Cancer Treatment Delays Expose Problems In UK’s National Health Service

Virginia Kruta Associate Editor
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Recent statistics indicate that cancer patients being treated by Great Britain’s National Health Service (NHS) are being subjected to wait times outside the recommended limit of 62 days from referral to first treatment.

According to research, patients who are diagnosed quickly and begin treatment within 62 days are far more likely to complete treatment with positive results — and England has a stated goal of ensuring that at least 85 percent of all patients referred to cancer specialists received their first treatments within that window.

However, that goal has not been met since December of 2015. Since 2014, the NHS has fallen short of that goal in all but three months — and in January of 2017, over 20 percent of patients reported waiting more than two months to begin treatment. For the total year of 2017, some 28,000 patients waited longer than two months and 11,000 patients waited longer than three months.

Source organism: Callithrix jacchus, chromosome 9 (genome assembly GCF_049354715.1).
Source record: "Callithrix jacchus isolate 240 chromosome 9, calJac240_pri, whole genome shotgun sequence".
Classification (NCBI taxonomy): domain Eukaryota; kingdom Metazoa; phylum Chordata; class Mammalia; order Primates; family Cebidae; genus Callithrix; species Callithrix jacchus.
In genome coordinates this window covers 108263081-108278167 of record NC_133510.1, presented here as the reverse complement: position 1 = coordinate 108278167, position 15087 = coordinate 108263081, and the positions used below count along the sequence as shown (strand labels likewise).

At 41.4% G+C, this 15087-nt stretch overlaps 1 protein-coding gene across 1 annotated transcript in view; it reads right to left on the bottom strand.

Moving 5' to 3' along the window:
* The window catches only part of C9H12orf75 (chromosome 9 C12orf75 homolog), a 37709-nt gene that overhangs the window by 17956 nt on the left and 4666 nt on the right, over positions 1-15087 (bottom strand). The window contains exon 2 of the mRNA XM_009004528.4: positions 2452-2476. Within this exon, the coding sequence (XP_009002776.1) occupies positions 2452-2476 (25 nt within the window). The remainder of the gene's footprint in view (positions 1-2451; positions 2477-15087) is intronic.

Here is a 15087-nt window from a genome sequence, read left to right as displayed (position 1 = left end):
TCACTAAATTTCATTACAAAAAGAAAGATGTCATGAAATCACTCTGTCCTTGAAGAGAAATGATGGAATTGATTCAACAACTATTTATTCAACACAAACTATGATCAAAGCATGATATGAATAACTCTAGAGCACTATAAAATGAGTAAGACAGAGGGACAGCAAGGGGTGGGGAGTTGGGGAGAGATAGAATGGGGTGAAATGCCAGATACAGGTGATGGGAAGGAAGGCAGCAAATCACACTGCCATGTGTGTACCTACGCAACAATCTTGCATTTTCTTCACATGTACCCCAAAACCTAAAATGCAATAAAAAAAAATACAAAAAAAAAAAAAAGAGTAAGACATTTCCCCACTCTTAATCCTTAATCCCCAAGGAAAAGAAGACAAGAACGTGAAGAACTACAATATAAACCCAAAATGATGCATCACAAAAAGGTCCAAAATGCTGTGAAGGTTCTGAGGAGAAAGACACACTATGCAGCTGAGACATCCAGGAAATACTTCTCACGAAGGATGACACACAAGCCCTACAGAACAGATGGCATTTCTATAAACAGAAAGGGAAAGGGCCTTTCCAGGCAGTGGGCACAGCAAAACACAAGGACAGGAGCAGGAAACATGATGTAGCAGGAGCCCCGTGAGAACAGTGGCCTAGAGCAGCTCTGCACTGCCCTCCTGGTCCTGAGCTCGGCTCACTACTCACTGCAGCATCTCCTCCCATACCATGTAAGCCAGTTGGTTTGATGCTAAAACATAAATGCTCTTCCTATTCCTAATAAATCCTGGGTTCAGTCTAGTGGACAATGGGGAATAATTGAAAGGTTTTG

That trend appears to have continued, as numbers for June and July of 2018 show that under 80 percent of patients began treatment in under 62 days.

In spite of delays, the NHS does report increased survival rates of cancer patients — which they say can be attributed to numerous advances in the range and types of treatments available. The delays, they claim, come from an increase in referrals without a matching increase in the number of treatment providers and diagnosticians.

Those particular issues — increased wait times and a decreasing number of practitioners — have both been raised by opponents of socialized medicine, particularly in the United States.

And when contrasted, according to data compiled as recently as 2017, red flags went up in the U.S. when cancer wait times stretched from 21 days to 29 between diagnosis and first treatment.

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